My key takeaway: As a team leader it’s important to remember the power of role modelling. If you want to create a supportive culture, make sure you role model that in your own actions.
Be focused on your goal
When you’re playing in a series of cricket games and find yourself on a bit of a losing streak, you’ve got to find the purpose to what you’re doing and focus on the elements of your performance that will eventually enable you to win. You need the motivation to train, have sight of the goal, and find those bits that worked even though you didn’t get the win.
My key takeaway: if you find your team on a bit of a losing streak it can be easy for people to feel down - help restore motivation by reminding people of the purpose behind what you’re there to achieve and get them excited about it.
Learn and improve
Instead of going to India, we could have gone to the West Indies or Australia and stood a better chance of winning. But was that going to help us achieve our goal of winning the World Cup in 2021?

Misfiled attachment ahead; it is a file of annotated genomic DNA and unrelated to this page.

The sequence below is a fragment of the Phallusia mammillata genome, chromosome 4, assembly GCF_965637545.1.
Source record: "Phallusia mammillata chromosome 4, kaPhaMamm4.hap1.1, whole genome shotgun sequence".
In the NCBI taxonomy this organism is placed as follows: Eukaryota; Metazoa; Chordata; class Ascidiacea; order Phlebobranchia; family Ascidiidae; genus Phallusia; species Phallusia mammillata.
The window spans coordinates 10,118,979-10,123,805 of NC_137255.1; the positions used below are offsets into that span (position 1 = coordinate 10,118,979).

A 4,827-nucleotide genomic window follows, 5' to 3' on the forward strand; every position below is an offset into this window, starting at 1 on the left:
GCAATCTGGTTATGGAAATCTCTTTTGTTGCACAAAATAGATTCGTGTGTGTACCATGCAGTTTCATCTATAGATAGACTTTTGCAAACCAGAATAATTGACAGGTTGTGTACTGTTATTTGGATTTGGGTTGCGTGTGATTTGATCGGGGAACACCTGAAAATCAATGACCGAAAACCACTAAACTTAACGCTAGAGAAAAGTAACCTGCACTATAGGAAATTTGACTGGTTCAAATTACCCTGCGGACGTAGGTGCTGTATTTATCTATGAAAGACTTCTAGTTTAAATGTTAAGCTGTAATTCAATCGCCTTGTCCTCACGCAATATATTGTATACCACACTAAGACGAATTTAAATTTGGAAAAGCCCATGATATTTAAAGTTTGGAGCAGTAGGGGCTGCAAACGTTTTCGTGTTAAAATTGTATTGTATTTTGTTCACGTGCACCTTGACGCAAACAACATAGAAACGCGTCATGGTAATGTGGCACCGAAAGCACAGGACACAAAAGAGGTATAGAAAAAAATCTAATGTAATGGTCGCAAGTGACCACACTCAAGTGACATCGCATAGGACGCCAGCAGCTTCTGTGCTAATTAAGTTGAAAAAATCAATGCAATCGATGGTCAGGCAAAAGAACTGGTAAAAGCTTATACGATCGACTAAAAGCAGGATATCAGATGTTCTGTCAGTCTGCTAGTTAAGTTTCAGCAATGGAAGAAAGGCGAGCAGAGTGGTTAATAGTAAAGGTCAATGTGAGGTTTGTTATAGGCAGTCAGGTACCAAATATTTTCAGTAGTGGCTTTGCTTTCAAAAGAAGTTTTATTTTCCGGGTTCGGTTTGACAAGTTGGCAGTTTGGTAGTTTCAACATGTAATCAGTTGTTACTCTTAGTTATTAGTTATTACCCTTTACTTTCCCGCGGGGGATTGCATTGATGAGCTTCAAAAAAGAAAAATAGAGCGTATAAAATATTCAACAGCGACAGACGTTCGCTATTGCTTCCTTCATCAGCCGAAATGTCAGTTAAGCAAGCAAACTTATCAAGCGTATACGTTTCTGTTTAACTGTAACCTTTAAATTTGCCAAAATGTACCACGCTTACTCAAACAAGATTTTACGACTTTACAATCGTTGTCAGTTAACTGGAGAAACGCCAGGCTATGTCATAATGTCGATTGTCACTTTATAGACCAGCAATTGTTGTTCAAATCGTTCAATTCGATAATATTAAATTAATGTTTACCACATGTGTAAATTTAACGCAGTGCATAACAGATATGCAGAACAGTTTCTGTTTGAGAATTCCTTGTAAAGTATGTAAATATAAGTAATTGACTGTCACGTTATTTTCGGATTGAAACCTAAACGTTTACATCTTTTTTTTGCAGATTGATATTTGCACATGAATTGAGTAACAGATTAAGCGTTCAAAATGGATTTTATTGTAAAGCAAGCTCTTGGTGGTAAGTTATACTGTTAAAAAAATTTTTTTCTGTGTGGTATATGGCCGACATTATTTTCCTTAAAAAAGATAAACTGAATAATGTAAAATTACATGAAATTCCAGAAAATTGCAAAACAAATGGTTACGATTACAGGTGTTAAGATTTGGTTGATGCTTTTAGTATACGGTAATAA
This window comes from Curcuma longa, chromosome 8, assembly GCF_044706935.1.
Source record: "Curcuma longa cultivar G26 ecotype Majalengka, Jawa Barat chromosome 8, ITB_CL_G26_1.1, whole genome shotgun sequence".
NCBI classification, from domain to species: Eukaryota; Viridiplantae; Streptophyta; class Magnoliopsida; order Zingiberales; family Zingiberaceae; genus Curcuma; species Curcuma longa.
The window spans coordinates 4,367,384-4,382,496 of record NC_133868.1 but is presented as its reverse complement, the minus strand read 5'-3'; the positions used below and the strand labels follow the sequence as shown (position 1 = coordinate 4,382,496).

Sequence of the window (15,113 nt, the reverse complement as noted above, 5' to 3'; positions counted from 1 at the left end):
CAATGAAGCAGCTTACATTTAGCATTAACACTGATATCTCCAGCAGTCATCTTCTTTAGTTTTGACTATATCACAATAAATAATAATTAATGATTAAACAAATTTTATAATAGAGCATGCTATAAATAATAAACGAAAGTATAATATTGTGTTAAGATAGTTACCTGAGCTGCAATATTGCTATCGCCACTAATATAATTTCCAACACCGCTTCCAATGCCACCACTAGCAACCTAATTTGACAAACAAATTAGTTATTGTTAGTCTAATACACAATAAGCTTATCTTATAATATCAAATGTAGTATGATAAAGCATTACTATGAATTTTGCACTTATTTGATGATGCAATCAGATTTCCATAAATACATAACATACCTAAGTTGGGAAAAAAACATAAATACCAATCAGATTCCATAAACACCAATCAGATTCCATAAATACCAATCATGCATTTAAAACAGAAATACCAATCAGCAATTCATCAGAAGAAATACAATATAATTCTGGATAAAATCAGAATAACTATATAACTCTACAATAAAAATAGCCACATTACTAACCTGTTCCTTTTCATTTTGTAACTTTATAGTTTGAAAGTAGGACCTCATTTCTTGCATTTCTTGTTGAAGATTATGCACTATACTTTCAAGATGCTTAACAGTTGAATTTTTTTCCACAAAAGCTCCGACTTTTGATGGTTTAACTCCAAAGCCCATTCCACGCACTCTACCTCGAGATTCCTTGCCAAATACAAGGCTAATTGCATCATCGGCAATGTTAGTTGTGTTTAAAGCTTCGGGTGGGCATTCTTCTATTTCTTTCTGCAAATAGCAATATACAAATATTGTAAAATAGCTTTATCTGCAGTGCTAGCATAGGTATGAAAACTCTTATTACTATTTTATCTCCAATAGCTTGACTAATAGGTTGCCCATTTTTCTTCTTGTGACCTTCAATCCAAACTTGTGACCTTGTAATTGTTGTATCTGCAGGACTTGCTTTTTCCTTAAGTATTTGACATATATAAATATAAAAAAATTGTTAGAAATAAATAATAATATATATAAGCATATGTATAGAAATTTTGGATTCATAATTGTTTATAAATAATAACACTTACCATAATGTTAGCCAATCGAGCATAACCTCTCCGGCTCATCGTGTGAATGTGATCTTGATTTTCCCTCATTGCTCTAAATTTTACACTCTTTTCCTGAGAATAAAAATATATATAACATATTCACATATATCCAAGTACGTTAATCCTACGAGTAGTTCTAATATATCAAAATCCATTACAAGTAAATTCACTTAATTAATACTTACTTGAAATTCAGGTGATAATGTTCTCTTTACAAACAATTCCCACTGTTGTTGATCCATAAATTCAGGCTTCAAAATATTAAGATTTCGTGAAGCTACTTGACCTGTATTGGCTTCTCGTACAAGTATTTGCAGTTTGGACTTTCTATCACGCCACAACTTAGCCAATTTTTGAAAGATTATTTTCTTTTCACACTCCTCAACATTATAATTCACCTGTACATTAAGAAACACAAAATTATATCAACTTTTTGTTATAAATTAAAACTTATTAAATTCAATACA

Our coaching and support staff felt it was more purposeful to play a difficult opponent, in difficult conditions - 35-degree heat and 95% humidity - with a much smaller chance of winning.
The goal was not necessarily to win the series, but to work out what we needed to achieve, and how we needed to play, in order to improve and put in our best performance at the World Cup.
My key takeaway: when setting team goals, think beyond what’s going to drive short term performance improvement and considered the longer term
Would you like to know more about visually impaired cricket, or even try it for yourself?
Lane4 regularly runs sessions with the England coach, Ross Hunter, who helps to facilitate an exercise where clients can practice a number of leadership lessons such as:
Practising resilience and performing under pressure
Improving feedback and communication
Creating a high performing team